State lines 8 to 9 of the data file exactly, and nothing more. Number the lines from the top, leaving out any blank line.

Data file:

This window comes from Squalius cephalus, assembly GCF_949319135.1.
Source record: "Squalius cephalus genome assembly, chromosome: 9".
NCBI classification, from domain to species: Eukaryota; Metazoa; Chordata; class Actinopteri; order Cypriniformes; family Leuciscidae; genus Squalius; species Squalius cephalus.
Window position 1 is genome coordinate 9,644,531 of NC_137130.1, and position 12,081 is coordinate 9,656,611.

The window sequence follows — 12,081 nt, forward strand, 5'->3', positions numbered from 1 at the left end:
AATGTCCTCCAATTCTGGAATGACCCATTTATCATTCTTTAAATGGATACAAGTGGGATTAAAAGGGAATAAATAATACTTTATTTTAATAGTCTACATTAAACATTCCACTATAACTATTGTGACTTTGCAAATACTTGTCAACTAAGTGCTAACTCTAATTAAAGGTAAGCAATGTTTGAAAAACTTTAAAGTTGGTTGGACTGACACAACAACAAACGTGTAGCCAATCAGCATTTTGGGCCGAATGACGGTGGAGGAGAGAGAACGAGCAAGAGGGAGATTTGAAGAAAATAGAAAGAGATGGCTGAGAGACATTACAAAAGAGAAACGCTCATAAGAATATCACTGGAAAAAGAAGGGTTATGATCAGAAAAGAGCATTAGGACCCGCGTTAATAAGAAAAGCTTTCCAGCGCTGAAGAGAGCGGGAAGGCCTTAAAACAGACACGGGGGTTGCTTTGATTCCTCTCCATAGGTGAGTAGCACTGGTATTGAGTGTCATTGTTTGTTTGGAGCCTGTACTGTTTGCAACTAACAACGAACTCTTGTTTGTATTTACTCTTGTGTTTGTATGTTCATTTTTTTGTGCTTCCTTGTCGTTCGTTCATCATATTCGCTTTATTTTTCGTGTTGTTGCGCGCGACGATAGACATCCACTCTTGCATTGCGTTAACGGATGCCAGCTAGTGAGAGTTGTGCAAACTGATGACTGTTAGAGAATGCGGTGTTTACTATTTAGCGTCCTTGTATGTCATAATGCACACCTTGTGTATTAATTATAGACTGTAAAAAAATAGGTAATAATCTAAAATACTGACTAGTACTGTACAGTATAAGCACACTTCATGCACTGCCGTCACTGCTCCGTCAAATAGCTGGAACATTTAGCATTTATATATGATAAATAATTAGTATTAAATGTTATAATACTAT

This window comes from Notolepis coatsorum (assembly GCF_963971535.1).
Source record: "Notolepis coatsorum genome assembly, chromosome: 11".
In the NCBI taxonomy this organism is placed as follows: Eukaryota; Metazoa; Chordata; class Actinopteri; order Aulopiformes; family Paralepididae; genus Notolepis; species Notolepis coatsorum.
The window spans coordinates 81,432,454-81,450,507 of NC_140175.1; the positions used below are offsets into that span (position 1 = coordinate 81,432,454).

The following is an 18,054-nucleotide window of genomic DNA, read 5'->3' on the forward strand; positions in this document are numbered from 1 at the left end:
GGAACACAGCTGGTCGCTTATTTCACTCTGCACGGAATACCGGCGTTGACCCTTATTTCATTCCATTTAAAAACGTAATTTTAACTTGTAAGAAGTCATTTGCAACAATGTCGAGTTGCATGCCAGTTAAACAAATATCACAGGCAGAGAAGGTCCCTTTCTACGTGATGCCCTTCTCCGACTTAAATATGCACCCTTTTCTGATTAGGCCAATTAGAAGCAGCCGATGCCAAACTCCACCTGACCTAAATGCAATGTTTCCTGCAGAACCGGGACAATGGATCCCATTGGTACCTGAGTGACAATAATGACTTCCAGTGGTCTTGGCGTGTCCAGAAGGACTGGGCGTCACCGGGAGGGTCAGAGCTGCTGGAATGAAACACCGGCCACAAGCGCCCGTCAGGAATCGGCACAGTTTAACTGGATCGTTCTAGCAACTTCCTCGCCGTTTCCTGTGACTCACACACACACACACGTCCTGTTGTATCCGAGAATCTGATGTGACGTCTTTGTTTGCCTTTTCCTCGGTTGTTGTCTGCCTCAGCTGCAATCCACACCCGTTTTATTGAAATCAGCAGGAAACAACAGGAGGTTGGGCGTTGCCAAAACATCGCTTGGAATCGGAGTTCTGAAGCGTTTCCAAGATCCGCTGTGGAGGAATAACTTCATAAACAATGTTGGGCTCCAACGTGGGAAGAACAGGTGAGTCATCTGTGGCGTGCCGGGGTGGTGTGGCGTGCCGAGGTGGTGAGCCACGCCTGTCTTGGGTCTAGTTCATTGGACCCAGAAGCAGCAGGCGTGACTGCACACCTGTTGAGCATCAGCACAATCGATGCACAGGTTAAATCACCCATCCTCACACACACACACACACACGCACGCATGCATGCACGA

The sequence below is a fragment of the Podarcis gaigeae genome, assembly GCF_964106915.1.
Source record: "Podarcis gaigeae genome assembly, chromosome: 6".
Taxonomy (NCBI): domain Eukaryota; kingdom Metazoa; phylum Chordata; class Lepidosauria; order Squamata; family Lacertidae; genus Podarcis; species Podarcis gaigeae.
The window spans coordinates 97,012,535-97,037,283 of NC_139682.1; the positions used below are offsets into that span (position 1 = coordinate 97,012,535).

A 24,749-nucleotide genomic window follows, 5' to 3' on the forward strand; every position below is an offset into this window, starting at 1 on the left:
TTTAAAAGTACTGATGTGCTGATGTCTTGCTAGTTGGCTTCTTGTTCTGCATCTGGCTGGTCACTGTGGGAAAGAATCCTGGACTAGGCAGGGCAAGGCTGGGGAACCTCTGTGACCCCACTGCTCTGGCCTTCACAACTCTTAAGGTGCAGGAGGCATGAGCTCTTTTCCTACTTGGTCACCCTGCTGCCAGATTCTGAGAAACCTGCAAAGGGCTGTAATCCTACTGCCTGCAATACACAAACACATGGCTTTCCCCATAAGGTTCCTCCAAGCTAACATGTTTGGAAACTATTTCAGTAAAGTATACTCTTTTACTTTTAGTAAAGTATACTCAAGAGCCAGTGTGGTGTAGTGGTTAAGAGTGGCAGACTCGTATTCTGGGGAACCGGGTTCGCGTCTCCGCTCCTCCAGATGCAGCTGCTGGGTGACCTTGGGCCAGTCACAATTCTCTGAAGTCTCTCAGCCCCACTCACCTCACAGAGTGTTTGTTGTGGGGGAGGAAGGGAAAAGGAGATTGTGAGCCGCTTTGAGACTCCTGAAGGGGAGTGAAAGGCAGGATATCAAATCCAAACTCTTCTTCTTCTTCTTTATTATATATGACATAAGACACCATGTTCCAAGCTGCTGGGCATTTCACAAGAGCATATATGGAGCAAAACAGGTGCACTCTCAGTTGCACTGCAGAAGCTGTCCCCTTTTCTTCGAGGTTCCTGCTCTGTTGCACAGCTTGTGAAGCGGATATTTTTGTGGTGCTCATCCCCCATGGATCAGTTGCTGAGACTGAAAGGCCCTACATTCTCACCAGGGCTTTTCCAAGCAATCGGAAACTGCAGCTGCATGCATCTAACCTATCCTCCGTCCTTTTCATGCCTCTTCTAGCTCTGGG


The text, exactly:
Source record: "Notolepis coatsorum genome assembly, chromosome: 11".
In the NCBI taxonomy this organism is placed as follows: Eukaryota; Metazoa; Chordata; class Actinopteri; order Aulopiformes; family Paralepididae; genus Notolepis; species Notolepis coatsorum.